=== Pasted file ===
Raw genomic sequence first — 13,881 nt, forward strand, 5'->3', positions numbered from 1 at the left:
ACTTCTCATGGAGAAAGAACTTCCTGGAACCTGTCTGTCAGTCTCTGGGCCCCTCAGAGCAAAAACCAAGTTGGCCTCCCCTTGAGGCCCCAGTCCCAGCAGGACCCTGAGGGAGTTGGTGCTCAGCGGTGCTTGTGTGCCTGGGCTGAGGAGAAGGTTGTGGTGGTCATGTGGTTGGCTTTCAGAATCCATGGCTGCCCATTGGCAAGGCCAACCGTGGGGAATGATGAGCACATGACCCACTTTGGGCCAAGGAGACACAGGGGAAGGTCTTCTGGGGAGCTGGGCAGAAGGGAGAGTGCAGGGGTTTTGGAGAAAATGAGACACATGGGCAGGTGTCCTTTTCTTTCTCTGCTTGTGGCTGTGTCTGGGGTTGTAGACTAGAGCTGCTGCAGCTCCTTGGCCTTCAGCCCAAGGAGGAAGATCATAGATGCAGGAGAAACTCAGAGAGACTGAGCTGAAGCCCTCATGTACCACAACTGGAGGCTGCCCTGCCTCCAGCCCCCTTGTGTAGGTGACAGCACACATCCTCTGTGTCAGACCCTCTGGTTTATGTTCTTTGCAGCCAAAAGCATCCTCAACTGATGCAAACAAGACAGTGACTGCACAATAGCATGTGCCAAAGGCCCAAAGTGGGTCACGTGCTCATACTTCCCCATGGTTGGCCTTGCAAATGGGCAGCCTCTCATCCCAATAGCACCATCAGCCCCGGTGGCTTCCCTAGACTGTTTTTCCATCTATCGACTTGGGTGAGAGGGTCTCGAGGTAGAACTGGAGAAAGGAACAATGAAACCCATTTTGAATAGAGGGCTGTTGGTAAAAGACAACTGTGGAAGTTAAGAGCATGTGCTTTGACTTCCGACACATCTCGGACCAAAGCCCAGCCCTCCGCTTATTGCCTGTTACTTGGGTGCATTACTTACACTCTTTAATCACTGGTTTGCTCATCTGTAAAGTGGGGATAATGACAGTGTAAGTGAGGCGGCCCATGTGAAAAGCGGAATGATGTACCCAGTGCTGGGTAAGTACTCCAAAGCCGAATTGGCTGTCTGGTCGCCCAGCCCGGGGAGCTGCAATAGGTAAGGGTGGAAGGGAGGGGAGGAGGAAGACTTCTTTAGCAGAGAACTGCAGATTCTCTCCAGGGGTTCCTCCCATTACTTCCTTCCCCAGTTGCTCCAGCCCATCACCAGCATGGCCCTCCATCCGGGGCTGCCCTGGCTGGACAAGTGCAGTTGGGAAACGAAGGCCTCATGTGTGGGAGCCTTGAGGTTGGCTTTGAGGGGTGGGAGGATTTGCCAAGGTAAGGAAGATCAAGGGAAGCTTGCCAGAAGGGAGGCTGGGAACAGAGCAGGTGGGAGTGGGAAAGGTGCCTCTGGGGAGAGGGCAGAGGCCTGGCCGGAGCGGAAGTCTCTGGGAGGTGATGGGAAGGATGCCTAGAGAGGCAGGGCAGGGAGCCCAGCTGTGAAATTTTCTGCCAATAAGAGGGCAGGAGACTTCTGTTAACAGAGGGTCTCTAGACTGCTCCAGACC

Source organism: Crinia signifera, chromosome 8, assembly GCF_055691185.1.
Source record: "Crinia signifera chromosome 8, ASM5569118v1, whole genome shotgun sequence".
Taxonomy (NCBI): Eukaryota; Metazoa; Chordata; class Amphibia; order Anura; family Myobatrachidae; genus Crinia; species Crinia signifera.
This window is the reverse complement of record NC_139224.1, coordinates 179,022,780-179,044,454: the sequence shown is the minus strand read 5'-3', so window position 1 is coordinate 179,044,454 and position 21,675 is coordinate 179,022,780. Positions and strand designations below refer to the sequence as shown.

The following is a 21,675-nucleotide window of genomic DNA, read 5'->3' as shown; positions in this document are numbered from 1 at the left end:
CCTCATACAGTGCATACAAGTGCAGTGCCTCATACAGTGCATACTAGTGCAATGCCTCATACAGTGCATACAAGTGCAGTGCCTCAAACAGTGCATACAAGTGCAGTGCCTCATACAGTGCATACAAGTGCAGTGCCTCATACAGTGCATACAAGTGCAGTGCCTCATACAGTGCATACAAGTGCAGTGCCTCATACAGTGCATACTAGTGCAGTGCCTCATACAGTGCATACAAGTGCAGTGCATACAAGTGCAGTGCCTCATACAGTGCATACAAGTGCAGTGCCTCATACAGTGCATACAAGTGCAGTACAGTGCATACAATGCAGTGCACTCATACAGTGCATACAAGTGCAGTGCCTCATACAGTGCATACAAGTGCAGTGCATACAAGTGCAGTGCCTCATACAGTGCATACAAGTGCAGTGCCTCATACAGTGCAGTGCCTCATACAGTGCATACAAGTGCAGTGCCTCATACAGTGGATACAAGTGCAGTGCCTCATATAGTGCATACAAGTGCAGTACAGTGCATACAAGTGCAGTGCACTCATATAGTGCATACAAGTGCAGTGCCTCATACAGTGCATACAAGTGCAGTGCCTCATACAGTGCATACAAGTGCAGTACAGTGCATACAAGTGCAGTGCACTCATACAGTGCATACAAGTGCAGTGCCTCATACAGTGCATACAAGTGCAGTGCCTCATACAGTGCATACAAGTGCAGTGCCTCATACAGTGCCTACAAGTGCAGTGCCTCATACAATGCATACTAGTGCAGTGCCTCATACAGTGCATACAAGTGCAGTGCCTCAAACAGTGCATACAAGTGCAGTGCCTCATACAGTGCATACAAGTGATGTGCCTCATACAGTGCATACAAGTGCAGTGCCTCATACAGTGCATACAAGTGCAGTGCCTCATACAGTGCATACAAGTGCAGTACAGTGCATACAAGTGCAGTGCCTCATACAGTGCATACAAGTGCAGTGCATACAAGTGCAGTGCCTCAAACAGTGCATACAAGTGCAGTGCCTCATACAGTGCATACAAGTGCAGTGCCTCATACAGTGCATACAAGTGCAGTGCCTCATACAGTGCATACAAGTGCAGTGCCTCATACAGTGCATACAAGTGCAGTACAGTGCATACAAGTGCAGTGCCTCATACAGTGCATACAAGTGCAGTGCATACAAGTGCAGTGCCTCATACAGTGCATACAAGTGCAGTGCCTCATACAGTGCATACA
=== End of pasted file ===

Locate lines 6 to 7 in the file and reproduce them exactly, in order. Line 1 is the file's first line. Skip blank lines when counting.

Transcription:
This window is the reverse complement of record NC_139224.1, coordinates 179,022,780-179,044,454: the sequence shown is the minus strand read 5'-3', so window position 1 is coordinate 179,044,454 and position 21,675 is coordinate 179,022,780. Positions and strand designations below refer to the sequence as shown.

The following is a 21,675-nucleotide window of genomic DNA, read 5'->3' as shown; positions in this document are numbered from 1 at the left end: